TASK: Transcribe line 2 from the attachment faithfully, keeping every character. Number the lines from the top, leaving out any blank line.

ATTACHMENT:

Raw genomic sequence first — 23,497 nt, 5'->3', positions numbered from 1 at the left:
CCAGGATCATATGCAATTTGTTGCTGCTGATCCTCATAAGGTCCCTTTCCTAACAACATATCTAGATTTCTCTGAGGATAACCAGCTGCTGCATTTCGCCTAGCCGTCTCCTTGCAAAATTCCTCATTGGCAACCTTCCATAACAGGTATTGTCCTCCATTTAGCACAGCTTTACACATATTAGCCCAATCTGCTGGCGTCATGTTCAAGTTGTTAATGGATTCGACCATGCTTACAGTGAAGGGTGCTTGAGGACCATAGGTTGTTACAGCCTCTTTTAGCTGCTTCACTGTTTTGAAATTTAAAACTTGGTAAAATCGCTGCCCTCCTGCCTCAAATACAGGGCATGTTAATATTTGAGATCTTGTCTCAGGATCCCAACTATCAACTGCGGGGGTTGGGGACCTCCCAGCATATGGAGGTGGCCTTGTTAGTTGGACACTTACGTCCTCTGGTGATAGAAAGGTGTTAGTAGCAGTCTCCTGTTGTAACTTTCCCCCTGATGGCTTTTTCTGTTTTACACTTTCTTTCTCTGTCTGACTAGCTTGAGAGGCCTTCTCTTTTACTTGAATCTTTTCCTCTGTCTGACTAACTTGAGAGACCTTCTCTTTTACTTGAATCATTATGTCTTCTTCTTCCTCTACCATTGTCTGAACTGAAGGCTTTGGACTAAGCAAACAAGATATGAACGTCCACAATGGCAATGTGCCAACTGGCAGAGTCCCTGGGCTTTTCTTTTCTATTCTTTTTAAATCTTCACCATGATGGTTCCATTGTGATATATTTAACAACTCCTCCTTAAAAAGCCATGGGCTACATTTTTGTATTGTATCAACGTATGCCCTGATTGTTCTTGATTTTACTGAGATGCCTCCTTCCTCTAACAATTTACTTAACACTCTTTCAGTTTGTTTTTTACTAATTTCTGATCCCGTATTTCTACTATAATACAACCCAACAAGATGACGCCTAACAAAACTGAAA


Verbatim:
CCAGGATCATATGCAATTTGTTGCTGCTGATCCTCATAAGGTCCCTTTCCTAACAACATATCTAGATTTCTCTGAGGATAACCAGCTGCTGCATTTCGCCTAGCCGTCTCCTTGCAAAATTCCTCATTGGCAACCTTCCATAACAGGTATTGTCCTCCATTTAGCACAGCTTTACACATATTAGCCCAATCTGCTGGCGTCATGTTCAAGTTGTTAATGGATTCGACCATGCTTACAGTGAAGGGTGCTTGAGGACCATAGGTTGTTACAGCCTCTTTTAGCTGCTTCACTGTTTTGAAATTTAAAACTTGGTAAAATCGCTGCCCTCCTGCCTCAAATACAGGGCATGTTAATATTTGAGATCTTGTCTCAGGATCCCAACTATCAACTGCGGGGGTTGGGGACCTCCCAGCATATGGAGGTGGCCTTGTTAGTTGGACACTTACGTCCTCTGGTGATAGAAAGGTGTTAGTAGCAGTCTCCTGTTGTAACTTTCCCCCTGATGGCTTTTTCTGTTTTACACTTTCTTTCTCTGTCTGACTAGCTTGAGAGGCCTTCTCTTTTACTTGAATCTTTTCCTCTGTCTGACTAACTTGAGAGACCTTCTCTTTTACTTGAATCATTATGTCTTCTTCTTCCTCTACCATTGTCTGAACTGAAGGCTTTGGACTAAGCAAACAAGATATGAACGTCCACAATGGCAATGTGCCAACTGGCAGAGTCCCTGGGCTTTTCTTTTCTATTCTTTTTAAATCTTCACCATGATGGTTCCATTGTGATATATTTAACAACTCCTCCTTAAAAAGCCATGGGCTACATTTTTGTATTGTATCAACGTATGCCCTGATTGTTCTTGATTTTACTGAGATGCCTCCTTCCTCTAACAATTTACTTAACACTCTTTCAGTTTGTTTTTTACTAATTTCTGATCCCGTATTTCTACTATAATACAACCCAACAAGATGACGCCTAACAAAACTGAAA